Adoption is a wonderful, and weird, process. I hesitate to use the word “journey,” as many people do, because I never felt like I was going anywhere. I just felt like I was waiting and filling out pages and pages of forms.
Adoption, while a completely wonderful way to build a family, still has stigma attached to it that compels people to talk in hushed voices. But adoption is rarely a secret for anyone, including the adoptee. Try to think of it as something common, like brushing your teeth or hiding in the bathroom to snarf down a piece of chocolate before your kids find you.
I think part of the secrecy is no one really knows what words to use for fear of offending someone. I’m here to tell you that my adoptive family would much rather have you ask what terminology to use than not ask any questions at all.
For example, one of the most common phrases that trips people up is how to refer to the woman who gave birth. The answer is birthmother. There is no “real mom” or “biological mom.” No one in our situation is fictitious or a science experiment. Although sometimes I feel like an experiment in testing the limits of how long one human can go without quality sleep.
When asking after the birthmom, please tread lightly. It’s perfectly wonderful to ask after the health and wellbeing of her after birth, just like you would anyone else, and it’s only natural to be curious. But when you start asking specifics, adoptive parents can bristle for two reasons (maybe more). The birthmom’s story is hers and the adoptee’s. It’s not really polite to tell it without permission, which adoptive parents probably don’t have. But if the adoptive parents or the adoptee want to talk, by all means, listen.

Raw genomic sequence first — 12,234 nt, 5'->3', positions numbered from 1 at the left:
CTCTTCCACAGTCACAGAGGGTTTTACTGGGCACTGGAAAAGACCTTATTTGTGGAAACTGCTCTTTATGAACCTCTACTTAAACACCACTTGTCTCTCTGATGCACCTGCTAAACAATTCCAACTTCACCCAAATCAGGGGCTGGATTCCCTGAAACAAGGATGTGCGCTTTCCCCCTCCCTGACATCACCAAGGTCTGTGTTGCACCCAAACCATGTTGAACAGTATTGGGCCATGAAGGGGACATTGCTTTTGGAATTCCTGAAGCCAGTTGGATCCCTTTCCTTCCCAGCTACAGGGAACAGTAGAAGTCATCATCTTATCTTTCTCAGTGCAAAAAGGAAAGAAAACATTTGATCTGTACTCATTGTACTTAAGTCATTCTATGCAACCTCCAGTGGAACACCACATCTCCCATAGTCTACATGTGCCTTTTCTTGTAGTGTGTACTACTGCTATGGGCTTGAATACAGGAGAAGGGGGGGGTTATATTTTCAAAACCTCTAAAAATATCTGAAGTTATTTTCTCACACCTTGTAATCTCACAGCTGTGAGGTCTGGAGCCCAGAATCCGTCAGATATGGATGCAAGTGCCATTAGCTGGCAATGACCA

Which leads us to our second reason: please don’t judge the birthmom. Someone once made a cruel statement to me about our birthmom and her morals and I was surprised at my reaction. I was protective and offended. Our birthmom will always hold a special place in my heart, so please be mindful of how precious she is to us.
I’ve had people ask if my kids really are brother and sister. Yes, they are adopted, but by nature of being twins, they are related. Even if they weren’t twins, they really would be brother and sister. Adoption is cool like that.
Nope, we didn’t get to choose the gender of the kids. Adopting isn’t like walking into a 7-11 on a hot day to pick out a cool drink. A good rule of thumb: Kids are people, not Slurpees. Much like having a kid the good ol’ fashioned way, you get what you get.
All in all, please, ask your questions. Erase the stigma. Be mindful. And if you’re ever unsure remember this: Google is your friend.
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